Topographically, this area was not favorable to the establishment of a strong defensive perimeter. The coastal plain between Cape Endaiadere and Gona was flat, traversed by belts of jungle swampland which broke up the outer Japanese defense positions into separate compartments and hindered the maneuvering of troops. Transverse movement was limited to the few passable native trails which ran along the coast.
Shortages of personnel and materials had also hampered the construction of defensive fortifications. The strongest of these were improvised cover trenches reinforced with cocopalm logs and oil drums filled with earth. After rains these trenches turned to quagmire, forcing the troops to fight waist deep in water.
The Japanese defense positions were concentrated principally in three strategic sectors: (1) Gona-Basabua, protecting the anchorage generally used for troop and supply debarkation; (2) Sanananda-Giruwa, constituting the core of the defensive positions; and (3) Buna-Cape Endaiadere, guarding the left flank and the Buna airstrip.17 The Sanananda-Giruwa defenses were laid out in depth, with the rear positions near the coast, a so-called "central position" about two miles inland on the Sanananda-Soputa track, and an outer position about one mile farther inland, at a point identified by the Japanese as South Giruwa, where an east-west trail crossed the Sanananda-Soputa track. In the Buna sector, strong defensive positions in depth were set up southeast of the airstrip, below Cape Endaiadere, and south of Buna village, with secondary positions at Buna Mission and in the headquarters area northwest of the airstrip. (Plate No. 43)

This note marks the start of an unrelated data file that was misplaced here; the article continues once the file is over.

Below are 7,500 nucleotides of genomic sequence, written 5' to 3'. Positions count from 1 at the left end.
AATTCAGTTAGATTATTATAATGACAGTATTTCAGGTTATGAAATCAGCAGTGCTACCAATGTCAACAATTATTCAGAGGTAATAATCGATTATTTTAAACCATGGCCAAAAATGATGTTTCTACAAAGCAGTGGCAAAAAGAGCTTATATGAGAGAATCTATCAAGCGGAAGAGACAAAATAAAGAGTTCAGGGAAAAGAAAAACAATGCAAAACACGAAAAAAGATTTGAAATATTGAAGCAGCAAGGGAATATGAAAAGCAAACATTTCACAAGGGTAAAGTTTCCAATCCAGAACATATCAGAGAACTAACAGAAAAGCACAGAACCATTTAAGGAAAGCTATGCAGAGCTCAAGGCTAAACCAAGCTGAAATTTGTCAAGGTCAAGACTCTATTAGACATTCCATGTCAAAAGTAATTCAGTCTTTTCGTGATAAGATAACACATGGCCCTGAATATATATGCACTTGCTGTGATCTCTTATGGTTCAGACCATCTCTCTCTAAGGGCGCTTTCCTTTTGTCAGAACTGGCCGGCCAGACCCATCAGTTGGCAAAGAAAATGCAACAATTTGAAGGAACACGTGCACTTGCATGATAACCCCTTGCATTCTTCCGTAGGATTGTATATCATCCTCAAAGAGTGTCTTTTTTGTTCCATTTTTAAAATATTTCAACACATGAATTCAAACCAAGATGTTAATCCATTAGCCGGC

As of 16 November, when the Allied threat to Buna from the south first became known, none of these sectors was strongly manned. In the Buna sector, most immediately threatened, were naval landing troops and an Army antiaircraft battery totalling about 1,000.18 However, by 19 November, when the enemy attack began, these forces had been bolstered by the first reinforcements rushed from Rabaul, i. e., the 3d Battalion (reinf.) of the 229th Infantry (1,000 men) and 500 replacements for the 144th Infantry, South Seas Detachment. Col. Shigenori Yamamoto, who arrived with these reinforcements to take over command of the 144th Infantry, was instead placed in command of all Army forces in the Buna sector, while the naval forces remained under command of Capt. Yoshitatsu Yasuda.19
In the Giruwa sector, Col. Yosuke Yoko